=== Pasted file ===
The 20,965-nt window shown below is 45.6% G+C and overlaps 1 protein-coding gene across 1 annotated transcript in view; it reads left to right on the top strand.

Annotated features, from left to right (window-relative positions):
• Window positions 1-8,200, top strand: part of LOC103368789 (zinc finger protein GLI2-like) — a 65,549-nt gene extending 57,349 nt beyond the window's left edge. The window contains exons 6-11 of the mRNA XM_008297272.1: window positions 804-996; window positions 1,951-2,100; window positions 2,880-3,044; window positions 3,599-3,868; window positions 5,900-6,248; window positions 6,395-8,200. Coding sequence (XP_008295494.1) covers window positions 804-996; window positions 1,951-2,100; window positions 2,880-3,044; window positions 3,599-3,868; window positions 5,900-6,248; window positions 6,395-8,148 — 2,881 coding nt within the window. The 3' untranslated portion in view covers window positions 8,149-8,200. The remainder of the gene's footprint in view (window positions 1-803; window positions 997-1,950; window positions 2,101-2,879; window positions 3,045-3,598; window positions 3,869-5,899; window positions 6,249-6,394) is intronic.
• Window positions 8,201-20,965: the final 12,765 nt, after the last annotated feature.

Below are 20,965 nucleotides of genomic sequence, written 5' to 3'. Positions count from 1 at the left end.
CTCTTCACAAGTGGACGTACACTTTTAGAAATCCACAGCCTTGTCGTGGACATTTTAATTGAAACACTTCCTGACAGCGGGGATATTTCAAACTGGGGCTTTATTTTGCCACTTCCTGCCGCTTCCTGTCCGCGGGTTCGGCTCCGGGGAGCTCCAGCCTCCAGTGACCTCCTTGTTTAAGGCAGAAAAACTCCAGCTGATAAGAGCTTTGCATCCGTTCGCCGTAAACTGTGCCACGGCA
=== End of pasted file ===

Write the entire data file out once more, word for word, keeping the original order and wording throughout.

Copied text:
The 20,965-nt window shown below is 45.6% G+C and overlaps 1 protein-coding gene across 1 annotated transcript in view; it reads left to right on the top strand.

Annotated features, from left to right (window-relative positions):
• Window positions 1-8,200, top strand: part of LOC103368789 (zinc finger protein GLI2-like) — a 65,549-nt gene extending 57,349 nt beyond the window's left edge. The window contains exons 6-11 of the mRNA XM_008297272.1: window positions 804-996; window positions 1,951-2,100; window positions 2,880-3,044; window positions 3,599-3,868; window positions 5,900-6,248; window positions 6,395-8,200. Coding sequence (XP_008295494.1) covers window positions 804-996; window positions 1,951-2,100; window positions 2,880-3,044; window positions 3,599-3,868; window positions 5,900-6,248; window positions 6,395-8,148 — 2,881 coding nt within the window. The 3' untranslated portion in view covers window positions 8,149-8,200. The remainder of the gene's footprint in view (window positions 1-803; window positions 997-1,950; window positions 2,101-2,879; window positions 3,045-3,598; window positions 3,869-5,899; window positions 6,249-6,394) is intronic.
• Window positions 8,201-20,965: the final 12,765 nt, after the last annotated feature.

Below are 20,965 nucleotides of genomic sequence, written 5' to 3'. Positions count from 1 at the left end.
CTCTTCACAAGTGGACGTACACTTTTAGAAATCCACAGCCTTGTCGTGGACATTTTAATTGAAACACTTCCTGACAGCGGGGATATTTCAAACTGGGGCTTTATTTTGCCACTTCCTGCCGCTTCCTGTCCGCGGGTTCGGCTCCGGGGAGCTCCAGCCTCCAGTGACCTCCTTGTTTAAGGCAGAAAAACTCCAGCTGATAAGAGCTTTGCATCCGTTCGCCGTAAACTGTGCCACGGCA